So here are a few things to keep in mind! Make sure you know what you want or something close to what you want and where you will want it. Make sure to be ready for the pain; once you start you can’t stop unless you want a half-finished tattoo—yikes. After you get the perfect tattoo in mind, ask friends and family for shops they have gone to. It is best to get suggestions from people you know since they already know how the artist is. If you can not, for some reason, find suggestions, look around your local area. Please do not go to the sketchy little shop that you never see people go into; that is just a disaster waiting to happen, I promise you. When you find a shop, most of the time there will be several tattoo artists in the shop working. Ask to look at their work. Most artists have a book of all the tattoos they have done. Look at the line work that they do, the shading and coloring. Some artists only do certain styles, so do not be discouraged if someone says no. Keep in mind this is their work that will represent them for life, so if an artist doesn’t feel comfortable doing the tattoo it's best not to push it.
When you find the artist to do the tattoo you are excited for, this is where you will need to keep a lookout. When you are taken back to get the tattoo, make sure the artist opens the needles and everything in front of you. Some sketchy artists have been known to reuse needles to save money. In doing this, they cause infections or many other nasty things from dirty needles. Also, make sure they change their gloves regularly to prevent getting anything in the tattoo; it is considered an open wound. Along with the needle opening in front of you, make sure they are pouring the ink into the little and new ink cups they have. Just like dirty needles, dirty ink is a big health hazard to you and everyone else. The last thing to look at is when they put the outline of the tattoo on you. Make sure to look in the mirror at where it is placed; if you are not happy, make sure to nicely tell your artist. They would rather clean it off and re-add it than have you be upset when its all finished.
And, Finally, What to Do and Not Do
There are many things to do and not to do when you go and get a tattoo. So, I will list a few of both so you can keep in mind for your next or first tattoo!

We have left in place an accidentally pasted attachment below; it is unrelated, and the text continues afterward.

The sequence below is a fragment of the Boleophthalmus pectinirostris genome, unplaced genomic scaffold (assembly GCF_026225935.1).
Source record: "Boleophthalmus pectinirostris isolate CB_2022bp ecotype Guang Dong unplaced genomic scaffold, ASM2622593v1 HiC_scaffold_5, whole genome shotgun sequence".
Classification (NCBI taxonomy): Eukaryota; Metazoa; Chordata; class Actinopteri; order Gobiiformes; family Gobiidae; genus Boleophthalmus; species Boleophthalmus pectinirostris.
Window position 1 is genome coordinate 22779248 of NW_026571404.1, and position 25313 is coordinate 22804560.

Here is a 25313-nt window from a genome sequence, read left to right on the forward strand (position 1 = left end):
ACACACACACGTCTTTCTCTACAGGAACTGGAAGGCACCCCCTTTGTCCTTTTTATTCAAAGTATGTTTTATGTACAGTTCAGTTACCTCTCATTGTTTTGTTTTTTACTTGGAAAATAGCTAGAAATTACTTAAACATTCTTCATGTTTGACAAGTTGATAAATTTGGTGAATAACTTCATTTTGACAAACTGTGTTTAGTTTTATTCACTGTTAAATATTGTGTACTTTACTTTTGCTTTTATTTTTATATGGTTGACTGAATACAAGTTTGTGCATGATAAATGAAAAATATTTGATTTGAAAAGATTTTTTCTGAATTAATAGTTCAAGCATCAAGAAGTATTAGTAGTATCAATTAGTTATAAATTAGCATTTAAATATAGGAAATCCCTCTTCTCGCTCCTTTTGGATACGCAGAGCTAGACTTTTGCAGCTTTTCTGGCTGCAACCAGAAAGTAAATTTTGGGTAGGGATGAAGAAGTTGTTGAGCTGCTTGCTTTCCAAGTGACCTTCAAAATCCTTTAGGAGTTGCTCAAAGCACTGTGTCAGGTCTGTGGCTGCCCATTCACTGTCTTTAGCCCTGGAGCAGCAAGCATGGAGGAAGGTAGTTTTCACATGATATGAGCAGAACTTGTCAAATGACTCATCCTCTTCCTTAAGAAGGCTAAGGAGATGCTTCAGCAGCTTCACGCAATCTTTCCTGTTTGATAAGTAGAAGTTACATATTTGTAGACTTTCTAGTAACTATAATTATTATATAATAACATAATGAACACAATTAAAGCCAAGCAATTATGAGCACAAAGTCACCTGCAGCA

Number one, when picking out a tattoo, do not try to steal another person’s tattoo or take another artist's work without permission. Artists make their living by their artistic abilities, and stealing it is insulting and taking money out of their pocket. A lot of people do not want to walk around with hundreds of others having the same thing. It is OK to like someone’s tattoo and want it; an artist will have no problem changing it to make it something very similar, that way it is not stolen work and not copying someone else.
When going to get a tattoo, an hour or two before make sure you munch down on a good meal! You should also bring with you small non-messy snacks with you just in case. Avoid drinking any alcohol or taking any drugs the day before or the day of getting a tattoo. You will be bleeding during this, and thinning your blood is not ideal when getting a tattoo. If you are on any medications that have weird side effects, please inform the artist. I had a muscle spasm pretty bad in the chair. Thankfully, my artist was aware and able to get me the right treatment quickly. They are there to make sure you have a nice time; they do not want you to pass out or hurt yourself while getting a tattoo. Do not be afraid to speak up!
One of the important things to do is to tip your artist! This is custom work being done, a skill not a lot of people can pull off. A lot of people do not know that an artist has to pay the shop a percentage. To break it down, a bit a good chunk of artists I know have to pay 50/50, so if your tattoo is only a 100$ that means the artist only gets 50$. That money has to go to bills and some supplies that the shop does not offer them.
Do not haggle prices! This is not a flee market, you guys. How would you feel if you worked on something that took a lot of your time only to be told it is worthless? Prices are set most of the time for single pieces. Unless you want to do a sleeve of some sort, you should ask the hourly rate. Just remember good tattoos are not cheap, and cheap tattoos are not good.
Make sure to ask the artist the best way to care for the tattoo after you are done, the best ways to clean it, and what to use; some shops offer some good creams or sprays for tattoo care. Or you can find some online. It's best to pre-order it before you get the tattoo, if that’s the route you are taking. Also, make sure to ask what to avoid doing the next week it is healing.
A lot of people who have tattoos know most of this, I hope this could shed some good insight to people who don’t know much of tattoos. I hope you enjoyed!